Sebastián Raval

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"Lamentationes Ieremiae prophetae quinque vocum". Romae 1594

Sebastián Raval (c. 1550 – 1604) was a Spanish composer of vocal and instrumental music. Born in Cartagena, he served as a soldier of the Army of Flanders in Flanders and Sicily. He joined the order of St. John of Jerusalem after being wounded in the siege of Maastricht.

He moved to Italy where he served as a musician in the court of Francesco Maria II della Rovere in Urbino, of the viceroy of Sicily, Bernardino de Cárdenas,[1] and of the cardinals Peretti[2] and Colonna[3] in Rome.

In Rome, he declared himself the "best musician in the world", on account of which he was challenged to a musical contest first by Giovanni Maria Nanino and shortly afterwards by Francesco Soriano. Raval was defeated in both cases.

On 28 April 1595 he succeeded Luis Ruiz as the last Spanish maestro di cappella of the viceroyal chapel of the Spanish viceroys in Palermo.[4]

In Sicily, he again challenged a musician, Achille Falcone, to a contest; it was first decided in Falcone's favour but, after some appeals, in Raval's. After Falcone's death in 1600, Antonio Falcone, father of Achille, published all the process of this musical duel in his Relazione del successo and took Raval and Falcone's pieces (the object of this competition) to print including several canons, madrigals, motets and ricercari. This edition of both Falcone and Raval's pieces is available in a modern edition.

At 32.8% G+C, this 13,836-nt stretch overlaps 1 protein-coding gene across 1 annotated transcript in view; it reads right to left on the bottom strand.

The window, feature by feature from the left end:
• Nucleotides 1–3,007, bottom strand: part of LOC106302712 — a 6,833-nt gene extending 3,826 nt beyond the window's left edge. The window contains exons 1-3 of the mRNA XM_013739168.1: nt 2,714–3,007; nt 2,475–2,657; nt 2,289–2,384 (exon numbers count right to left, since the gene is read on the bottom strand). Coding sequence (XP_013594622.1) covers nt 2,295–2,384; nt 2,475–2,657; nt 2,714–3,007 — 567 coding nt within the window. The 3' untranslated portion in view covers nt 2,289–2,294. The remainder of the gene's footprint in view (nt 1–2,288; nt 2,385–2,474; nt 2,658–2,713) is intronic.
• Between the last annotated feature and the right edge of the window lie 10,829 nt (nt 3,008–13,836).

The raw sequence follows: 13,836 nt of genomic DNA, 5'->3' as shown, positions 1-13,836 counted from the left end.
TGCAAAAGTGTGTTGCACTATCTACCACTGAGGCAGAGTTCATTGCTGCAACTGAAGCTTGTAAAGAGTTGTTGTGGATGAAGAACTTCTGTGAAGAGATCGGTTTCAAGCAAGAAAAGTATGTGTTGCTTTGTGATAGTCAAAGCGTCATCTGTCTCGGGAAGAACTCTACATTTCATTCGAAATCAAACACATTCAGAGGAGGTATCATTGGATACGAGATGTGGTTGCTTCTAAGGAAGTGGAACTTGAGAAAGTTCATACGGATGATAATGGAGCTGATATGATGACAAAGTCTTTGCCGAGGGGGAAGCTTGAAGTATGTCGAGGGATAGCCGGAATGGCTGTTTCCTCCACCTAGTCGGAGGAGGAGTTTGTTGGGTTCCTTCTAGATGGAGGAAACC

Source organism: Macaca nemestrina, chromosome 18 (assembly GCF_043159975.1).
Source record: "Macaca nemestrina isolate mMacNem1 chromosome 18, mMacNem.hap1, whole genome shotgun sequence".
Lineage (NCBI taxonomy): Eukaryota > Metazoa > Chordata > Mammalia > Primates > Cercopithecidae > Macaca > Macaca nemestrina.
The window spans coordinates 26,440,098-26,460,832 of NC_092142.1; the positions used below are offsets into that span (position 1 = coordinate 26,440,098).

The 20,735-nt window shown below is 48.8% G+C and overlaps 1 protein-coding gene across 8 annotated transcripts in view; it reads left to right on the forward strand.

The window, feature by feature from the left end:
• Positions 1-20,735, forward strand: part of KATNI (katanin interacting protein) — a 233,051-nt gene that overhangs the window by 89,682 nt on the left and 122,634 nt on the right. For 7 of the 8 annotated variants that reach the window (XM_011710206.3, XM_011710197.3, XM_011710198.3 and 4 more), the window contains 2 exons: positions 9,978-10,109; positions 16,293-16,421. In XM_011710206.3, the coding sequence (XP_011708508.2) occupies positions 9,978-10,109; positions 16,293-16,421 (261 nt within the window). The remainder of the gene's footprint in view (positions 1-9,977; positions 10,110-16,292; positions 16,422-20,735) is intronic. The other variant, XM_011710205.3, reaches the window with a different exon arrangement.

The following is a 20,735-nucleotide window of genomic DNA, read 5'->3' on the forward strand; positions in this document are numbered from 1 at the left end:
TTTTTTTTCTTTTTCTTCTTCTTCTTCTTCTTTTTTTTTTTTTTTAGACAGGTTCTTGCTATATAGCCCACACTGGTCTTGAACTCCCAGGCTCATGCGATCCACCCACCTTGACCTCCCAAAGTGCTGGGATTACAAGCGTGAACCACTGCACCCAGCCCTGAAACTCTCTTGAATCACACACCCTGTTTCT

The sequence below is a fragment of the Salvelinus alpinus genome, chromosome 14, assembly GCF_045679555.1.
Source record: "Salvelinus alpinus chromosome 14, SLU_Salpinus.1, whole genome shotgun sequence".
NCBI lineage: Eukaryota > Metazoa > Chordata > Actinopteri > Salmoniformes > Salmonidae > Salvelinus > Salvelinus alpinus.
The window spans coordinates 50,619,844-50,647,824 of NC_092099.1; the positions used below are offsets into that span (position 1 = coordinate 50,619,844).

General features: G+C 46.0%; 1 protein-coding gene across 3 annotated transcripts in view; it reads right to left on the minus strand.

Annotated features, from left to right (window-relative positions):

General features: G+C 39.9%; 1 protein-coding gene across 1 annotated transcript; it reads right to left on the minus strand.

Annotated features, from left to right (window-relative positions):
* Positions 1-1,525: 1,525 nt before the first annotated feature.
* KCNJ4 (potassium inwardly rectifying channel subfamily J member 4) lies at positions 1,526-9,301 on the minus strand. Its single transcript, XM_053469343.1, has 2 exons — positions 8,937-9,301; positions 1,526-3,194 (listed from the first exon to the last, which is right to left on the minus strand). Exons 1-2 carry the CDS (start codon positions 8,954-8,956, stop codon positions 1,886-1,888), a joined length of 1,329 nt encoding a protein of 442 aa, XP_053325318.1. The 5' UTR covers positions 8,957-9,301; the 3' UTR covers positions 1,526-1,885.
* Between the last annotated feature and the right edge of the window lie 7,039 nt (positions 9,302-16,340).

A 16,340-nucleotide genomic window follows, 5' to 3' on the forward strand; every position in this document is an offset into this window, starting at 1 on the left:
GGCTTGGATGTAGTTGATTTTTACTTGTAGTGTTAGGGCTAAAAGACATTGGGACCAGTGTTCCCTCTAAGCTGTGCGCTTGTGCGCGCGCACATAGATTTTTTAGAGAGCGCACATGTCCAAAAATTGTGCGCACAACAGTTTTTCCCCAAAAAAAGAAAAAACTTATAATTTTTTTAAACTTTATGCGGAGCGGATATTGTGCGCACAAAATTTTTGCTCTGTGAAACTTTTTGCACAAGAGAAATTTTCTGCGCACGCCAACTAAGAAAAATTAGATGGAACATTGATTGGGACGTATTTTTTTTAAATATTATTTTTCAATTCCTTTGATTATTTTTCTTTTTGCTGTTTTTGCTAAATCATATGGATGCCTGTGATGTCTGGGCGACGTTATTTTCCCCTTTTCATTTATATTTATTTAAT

Sebastián Raval died in Palermo in 1604.

In 2004, the city of Cartagena, his birth city, paid homage to him, on the occasion of the 400th anniversary of his death, with a concert conducted by the violist Pere Ros.

Works[edit]

Raval composed religious polyphonic music, madrigals and instrumental ricercari. Raval's oeuvre has not yet studied in depth. Only a few pieces have been published in modern times; the rest await the musicological research they deserve.

Sacred:

  • Motectorum liber primus. 5 vv (Rome 1593)
  • Lamentationes Hieremiae Prophetae. 5 vv Rome 1594
  • Motecta Selecta organo Accommodata. 3-8 vv. org. (Palermo 1600)

Secular:

  • Il Primo Libro de Madrigali. 5vv (Venice 1593)
  • Il Pimo Libro di Canzonette. 4 VV (Venice 1593)
  • Madrigali 3, 5, 8 vv (Rome 1595)
  • Il Primo Libro di Ricercari (Palermo 1596)
  • 2 Madrigals in "Infidi Lumi" (Palermo 1603) (lost)

Editions[edit]

  • "Achile Falcone-Madrigali, Mottetti e Ricercari" (Includes pieces of Raval). Leo S. Olschki Editore. (Firenze, 2000)
  • "Sebastián Raval. 6 Canones (IL Primo Libro di Ricercari. Palermo 1596)" Sociedad Española de Musicología, Madrid 1985.
  • "Sebastián Raval. Il Primo Libro di Ricercari a Quatro Voci Cantabili, per liuti, cimbali et viole d'arco. Palermo, 1596." Edited by Andrés Cea Galán. Patrimonio Musical Español, Fundación Caja Madrid (Madrid, 2008).
  • "Three ensemble ricercars in four parts from Il primo libro de canzonette, 1593" edited by Milton Swenson.Ottawa: Dovehouse Editions, 1981.

Recordings[edit]

  • Da Pacem Domine Motete a 8 voces en dos coros a canon. La Lyra Hispana

References[edit]

  1. ^ Bernardino de Cárdenas y Portugal, Duke of Maqueda 1598–1601
  2. ^ Andrea Cardinal Baroni Peretti Montalto (29 Nov 1572-5 Jun 1596)
  3. ^ (2) Ascanio Colonna (Palestrina 27 Apr 1560 – 17 May 1608). Cardinal Ascanio Colonna, for whom he composed dodici principii di Ricercar
  4. ^ Maurice Esses History and background, music and dance 1992 p21 "For example, Sebastian Raval succeeded Luis Ruiz as maestro of the royal chapel in 1595 and worked there until his death in 1604-46 Thereafter, however, Italians held the position of chapel-master at Palermo."

External links[edit]